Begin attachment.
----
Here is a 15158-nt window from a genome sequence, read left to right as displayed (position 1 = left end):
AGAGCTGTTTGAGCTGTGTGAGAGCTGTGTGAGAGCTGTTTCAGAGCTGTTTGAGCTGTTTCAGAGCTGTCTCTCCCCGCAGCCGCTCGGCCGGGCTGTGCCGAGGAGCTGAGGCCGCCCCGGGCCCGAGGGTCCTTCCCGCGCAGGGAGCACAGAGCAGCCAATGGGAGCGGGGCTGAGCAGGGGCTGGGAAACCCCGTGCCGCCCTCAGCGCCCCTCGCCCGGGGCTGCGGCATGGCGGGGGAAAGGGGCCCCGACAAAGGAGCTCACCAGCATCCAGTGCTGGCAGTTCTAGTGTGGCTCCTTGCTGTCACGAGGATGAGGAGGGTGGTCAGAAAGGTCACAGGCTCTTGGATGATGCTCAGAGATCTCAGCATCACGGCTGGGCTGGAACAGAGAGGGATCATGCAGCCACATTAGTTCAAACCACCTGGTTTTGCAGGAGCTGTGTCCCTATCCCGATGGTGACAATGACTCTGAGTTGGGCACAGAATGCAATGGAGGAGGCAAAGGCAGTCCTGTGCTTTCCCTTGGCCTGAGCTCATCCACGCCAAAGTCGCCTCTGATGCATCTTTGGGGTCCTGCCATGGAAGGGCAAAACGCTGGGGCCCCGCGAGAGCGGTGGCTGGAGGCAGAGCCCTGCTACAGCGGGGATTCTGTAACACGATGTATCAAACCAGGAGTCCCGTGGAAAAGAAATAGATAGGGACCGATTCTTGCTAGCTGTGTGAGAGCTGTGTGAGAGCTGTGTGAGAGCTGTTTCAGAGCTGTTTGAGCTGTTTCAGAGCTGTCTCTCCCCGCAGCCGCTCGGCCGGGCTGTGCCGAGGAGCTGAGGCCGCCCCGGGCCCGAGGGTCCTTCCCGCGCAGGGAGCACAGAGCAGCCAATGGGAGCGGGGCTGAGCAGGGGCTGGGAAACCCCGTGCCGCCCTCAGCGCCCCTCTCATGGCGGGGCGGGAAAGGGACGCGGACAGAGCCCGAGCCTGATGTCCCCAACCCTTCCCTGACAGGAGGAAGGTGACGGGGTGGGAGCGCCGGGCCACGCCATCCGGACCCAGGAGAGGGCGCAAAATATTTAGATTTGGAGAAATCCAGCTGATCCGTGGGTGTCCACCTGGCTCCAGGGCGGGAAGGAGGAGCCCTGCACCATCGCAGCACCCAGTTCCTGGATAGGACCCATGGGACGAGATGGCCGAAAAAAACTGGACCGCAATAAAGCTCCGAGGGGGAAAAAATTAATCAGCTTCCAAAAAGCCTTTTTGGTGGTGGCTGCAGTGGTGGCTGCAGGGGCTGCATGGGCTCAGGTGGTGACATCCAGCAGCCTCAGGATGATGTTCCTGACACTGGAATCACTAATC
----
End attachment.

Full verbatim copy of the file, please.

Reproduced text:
Here is a 15158-nt window from a genome sequence, read left to right as displayed (position 1 = left end):
AGAGCTGTTTGAGCTGTGTGAGAGCTGTGTGAGAGCTGTTTCAGAGCTGTTTGAGCTGTTTCAGAGCTGTCTCTCCCCGCAGCCGCTCGGCCGGGCTGTGCCGAGGAGCTGAGGCCGCCCCGGGCCCGAGGGTCCTTCCCGCGCAGGGAGCACAGAGCAGCCAATGGGAGCGGGGCTGAGCAGGGGCTGGGAAACCCCGTGCCGCCCTCAGCGCCCCTCGCCCGGGGCTGCGGCATGGCGGGGGAAAGGGGCCCCGACAAAGGAGCTCACCAGCATCCAGTGCTGGCAGTTCTAGTGTGGCTCCTTGCTGTCACGAGGATGAGGAGGGTGGTCAGAAAGGTCACAGGCTCTTGGATGATGCTCAGAGATCTCAGCATCACGGCTGGGCTGGAACAGAGAGGGATCATGCAGCCACATTAGTTCAAACCACCTGGTTTTGCAGGAGCTGTGTCCCTATCCCGATGGTGACAATGACTCTGAGTTGGGCACAGAATGCAATGGAGGAGGCAAAGGCAGTCCTGTGCTTTCCCTTGGCCTGAGCTCATCCACGCCAAAGTCGCCTCTGATGCATCTTTGGGGTCCTGCCATGGAAGGGCAAAACGCTGGGGCCCCGCGAGAGCGGTGGCTGGAGGCAGAGCCCTGCTACAGCGGGGATTCTGTAACACGATGTATCAAACCAGGAGTCCCGTGGAAAAGAAATAGATAGGGACCGATTCTTGCTAGCTGTGTGAGAGCTGTGTGAGAGCTGTGTGAGAGCTGTTTCAGAGCTGTTTGAGCTGTTTCAGAGCTGTCTCTCCCCGCAGCCGCTCGGCCGGGCTGTGCCGAGGAGCTGAGGCCGCCCCGGGCCCGAGGGTCCTTCCCGCGCAGGGAGCACAGAGCAGCCAATGGGAGCGGGGCTGAGCAGGGGCTGGGAAACCCCGTGCCGCCCTCAGCGCCCCTCTCATGGCGGGGCGGGAAAGGGACGCGGACAGAGCCCGAGCCTGATGTCCCCAACCCTTCCCTGACAGGAGGAAGGTGACGGGGTGGGAGCGCCGGGCCACGCCATCCGGACCCAGGAGAGGGCGCAAAATATTTAGATTTGGAGAAATCCAGCTGATCCGTGGGTGTCCACCTGGCTCCAGGGCGGGAAGGAGGAGCCCTGCACCATCGCAGCACCCAGTTCCTGGATAGGACCCATGGGACGAGATGGCCGAAAAAAACTGGACCGCAATAAAGCTCCGAGGGGGAAAAAATTAATCAGCTTCCAAAAAGCCTTTTTGGTGGTGGCTGCAGTGGTGGCTGCAGGGGCTGCATGGGCTCAGGTGGTGACATCCAGCAGCCTCAGGATGATGTTCCTGACACTGGAATCACTAATC